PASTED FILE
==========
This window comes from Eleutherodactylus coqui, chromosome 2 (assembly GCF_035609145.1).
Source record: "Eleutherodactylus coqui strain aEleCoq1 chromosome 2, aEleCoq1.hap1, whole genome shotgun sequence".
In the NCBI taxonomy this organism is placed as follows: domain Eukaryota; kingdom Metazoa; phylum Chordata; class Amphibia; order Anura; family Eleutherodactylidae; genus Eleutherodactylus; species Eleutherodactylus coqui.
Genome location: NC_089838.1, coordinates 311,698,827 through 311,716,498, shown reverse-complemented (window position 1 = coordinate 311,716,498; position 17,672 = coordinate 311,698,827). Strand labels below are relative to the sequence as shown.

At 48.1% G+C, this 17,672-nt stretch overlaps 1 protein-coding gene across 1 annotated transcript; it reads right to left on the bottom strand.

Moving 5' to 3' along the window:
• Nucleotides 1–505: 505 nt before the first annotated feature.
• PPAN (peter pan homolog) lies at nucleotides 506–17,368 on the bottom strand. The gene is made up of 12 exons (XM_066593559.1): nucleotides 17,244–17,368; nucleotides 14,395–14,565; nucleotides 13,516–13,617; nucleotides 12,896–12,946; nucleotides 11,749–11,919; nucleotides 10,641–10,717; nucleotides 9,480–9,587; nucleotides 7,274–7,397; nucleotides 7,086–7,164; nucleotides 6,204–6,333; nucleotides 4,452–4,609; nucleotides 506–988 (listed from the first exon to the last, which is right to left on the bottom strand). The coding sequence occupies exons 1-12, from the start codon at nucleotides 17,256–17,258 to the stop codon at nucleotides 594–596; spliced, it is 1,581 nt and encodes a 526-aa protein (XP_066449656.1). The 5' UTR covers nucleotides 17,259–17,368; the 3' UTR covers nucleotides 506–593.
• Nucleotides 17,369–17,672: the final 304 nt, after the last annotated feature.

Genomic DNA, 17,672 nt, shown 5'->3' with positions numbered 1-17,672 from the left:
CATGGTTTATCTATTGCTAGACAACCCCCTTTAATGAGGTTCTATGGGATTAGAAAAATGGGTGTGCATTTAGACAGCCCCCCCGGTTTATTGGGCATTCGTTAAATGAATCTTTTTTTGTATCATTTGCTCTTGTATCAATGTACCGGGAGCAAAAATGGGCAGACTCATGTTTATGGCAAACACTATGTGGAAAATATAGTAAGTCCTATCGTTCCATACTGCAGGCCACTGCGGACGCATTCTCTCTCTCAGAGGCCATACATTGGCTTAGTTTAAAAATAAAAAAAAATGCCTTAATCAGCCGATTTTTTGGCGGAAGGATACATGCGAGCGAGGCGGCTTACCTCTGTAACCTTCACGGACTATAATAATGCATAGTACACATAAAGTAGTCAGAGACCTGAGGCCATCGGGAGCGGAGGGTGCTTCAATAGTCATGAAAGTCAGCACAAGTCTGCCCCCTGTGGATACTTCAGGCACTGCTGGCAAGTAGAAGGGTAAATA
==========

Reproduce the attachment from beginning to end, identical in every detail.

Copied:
This window comes from Eleutherodactylus coqui, chromosome 2 (assembly GCF_035609145.1).
Source record: "Eleutherodactylus coqui strain aEleCoq1 chromosome 2, aEleCoq1.hap1, whole genome shotgun sequence".
In the NCBI taxonomy this organism is placed as follows: domain Eukaryota; kingdom Metazoa; phylum Chordata; class Amphibia; order Anura; family Eleutherodactylidae; genus Eleutherodactylus; species Eleutherodactylus coqui.
Genome location: NC_089838.1, coordinates 311,698,827 through 311,716,498, shown reverse-complemented (window position 1 = coordinate 311,716,498; position 17,672 = coordinate 311,698,827). Strand labels below are relative to the sequence as shown.

At 48.1% G+C, this 17,672-nt stretch overlaps 1 protein-coding gene across 1 annotated transcript; it reads right to left on the bottom strand.

Moving 5' to 3' along the window:
• Nucleotides 1–505: 505 nt before the first annotated feature.
• PPAN (peter pan homolog) lies at nucleotides 506–17,368 on the bottom strand. The gene is made up of 12 exons (XM_066593559.1): nucleotides 17,244–17,368; nucleotides 14,395–14,565; nucleotides 13,516–13,617; nucleotides 12,896–12,946; nucleotides 11,749–11,919; nucleotides 10,641–10,717; nucleotides 9,480–9,587; nucleotides 7,274–7,397; nucleotides 7,086–7,164; nucleotides 6,204–6,333; nucleotides 4,452–4,609; nucleotides 506–988 (listed from the first exon to the last, which is right to left on the bottom strand). The coding sequence occupies exons 1-12, from the start codon at nucleotides 17,256–17,258 to the stop codon at nucleotides 594–596; spliced, it is 1,581 nt and encodes a 526-aa protein (XP_066449656.1). The 5' UTR covers nucleotides 17,259–17,368; the 3' UTR covers nucleotides 506–593.
• Nucleotides 17,369–17,672: the final 304 nt, after the last annotated feature.

Genomic DNA, 17,672 nt, shown 5'->3' with positions numbered 1-17,672 from the left:
CATGGTTTATCTATTGCTAGACAACCCCCTTTAATGAGGTTCTATGGGATTAGAAAAATGGGTGTGCATTTAGACAGCCCCCCCGGTTTATTGGGCATTCGTTAAATGAATCTTTTTTTGTATCATTTGCTCTTGTATCAATGTACCGGGAGCAAAAATGGGCAGACTCATGTTTATGGCAAACACTATGTGGAAAATATAGTAAGTCCTATCGTTCCATACTGCAGGCCACTGCGGACGCATTCTCTCTCTCAGAGGCCATACATTGGCTTAGTTTAAAAATAAAAAAAAATGCCTTAATCAGCCGATTTTTTGGCGGAAGGATACATGCGAGCGAGGCGGCTTACCTCTGTAACCTTCACGGACTATAATAATGCATAGTACACATAAAGTAGTCAGAGACCTGAGGCCATCGGGAGCGGAGGGTGCTTCAATAGTCATGAAAGTCAGCACAAGTCTGCCCCCTGTGGATACTTCAGGCACTGCTGGCAAGTAGAAGGGTAAATA